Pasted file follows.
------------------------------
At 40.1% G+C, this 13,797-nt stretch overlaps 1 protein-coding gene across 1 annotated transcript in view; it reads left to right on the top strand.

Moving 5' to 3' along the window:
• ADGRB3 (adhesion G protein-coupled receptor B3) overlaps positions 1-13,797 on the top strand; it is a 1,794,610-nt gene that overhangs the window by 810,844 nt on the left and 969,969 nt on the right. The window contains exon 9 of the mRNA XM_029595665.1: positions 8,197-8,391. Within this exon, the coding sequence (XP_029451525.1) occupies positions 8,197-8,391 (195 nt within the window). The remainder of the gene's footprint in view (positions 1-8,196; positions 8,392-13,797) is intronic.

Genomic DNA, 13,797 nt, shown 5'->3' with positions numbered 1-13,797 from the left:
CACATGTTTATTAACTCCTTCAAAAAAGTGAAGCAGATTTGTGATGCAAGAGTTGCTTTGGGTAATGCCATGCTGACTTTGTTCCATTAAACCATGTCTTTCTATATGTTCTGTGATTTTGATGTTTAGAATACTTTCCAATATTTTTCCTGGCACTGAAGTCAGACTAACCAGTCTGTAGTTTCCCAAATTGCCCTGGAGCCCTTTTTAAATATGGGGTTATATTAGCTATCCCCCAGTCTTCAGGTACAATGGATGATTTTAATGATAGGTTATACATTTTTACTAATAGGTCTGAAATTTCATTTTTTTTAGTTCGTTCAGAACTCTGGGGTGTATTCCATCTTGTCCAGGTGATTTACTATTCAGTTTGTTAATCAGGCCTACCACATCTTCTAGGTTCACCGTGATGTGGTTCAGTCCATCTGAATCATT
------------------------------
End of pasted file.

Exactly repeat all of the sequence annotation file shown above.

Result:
At 40.1% G+C, this 13,797-nt stretch overlaps 1 protein-coding gene across 1 annotated transcript in view; it reads left to right on the top strand.

Moving 5' to 3' along the window:
• ADGRB3 (adhesion G protein-coupled receptor B3) overlaps positions 1-13,797 on the top strand; it is a 1,794,610-nt gene that overhangs the window by 810,844 nt on the left and 969,969 nt on the right. The window contains exon 9 of the mRNA XM_029595665.1: positions 8,197-8,391. Within this exon, the coding sequence (XP_029451525.1) occupies positions 8,197-8,391 (195 nt within the window). The remainder of the gene's footprint in view (positions 1-8,196; positions 8,392-13,797) is intronic.

Genomic DNA, 13,797 nt, shown 5'->3' with positions numbered 1-13,797 from the left:
CACATGTTTATTAACTCCTTCAAAAAAGTGAAGCAGATTTGTGATGCAAGAGTTGCTTTGGGTAATGCCATGCTGACTTTGTTCCATTAAACCATGTCTTTCTATATGTTCTGTGATTTTGATGTTTAGAATACTTTCCAATATTTTTCCTGGCACTGAAGTCAGACTAACCAGTCTGTAGTTTCCCAAATTGCCCTGGAGCCCTTTTTAAATATGGGGTTATATTAGCTATCCCCCAGTCTTCAGGTACAATGGATGATTTTAATGATAGGTTATACATTTTTACTAATAGGTCTGAAATTTCATTTTTTTTAGTTCGTTCAGAACTCTGGGGTGTATTCCATCTTGTCCAGGTGATTTACTATTCAGTTTGTTAATCAGGCCTACCACATCTTCTAGGTTCACCGTGATGTGGTTCAGTCCATCTGAATCATT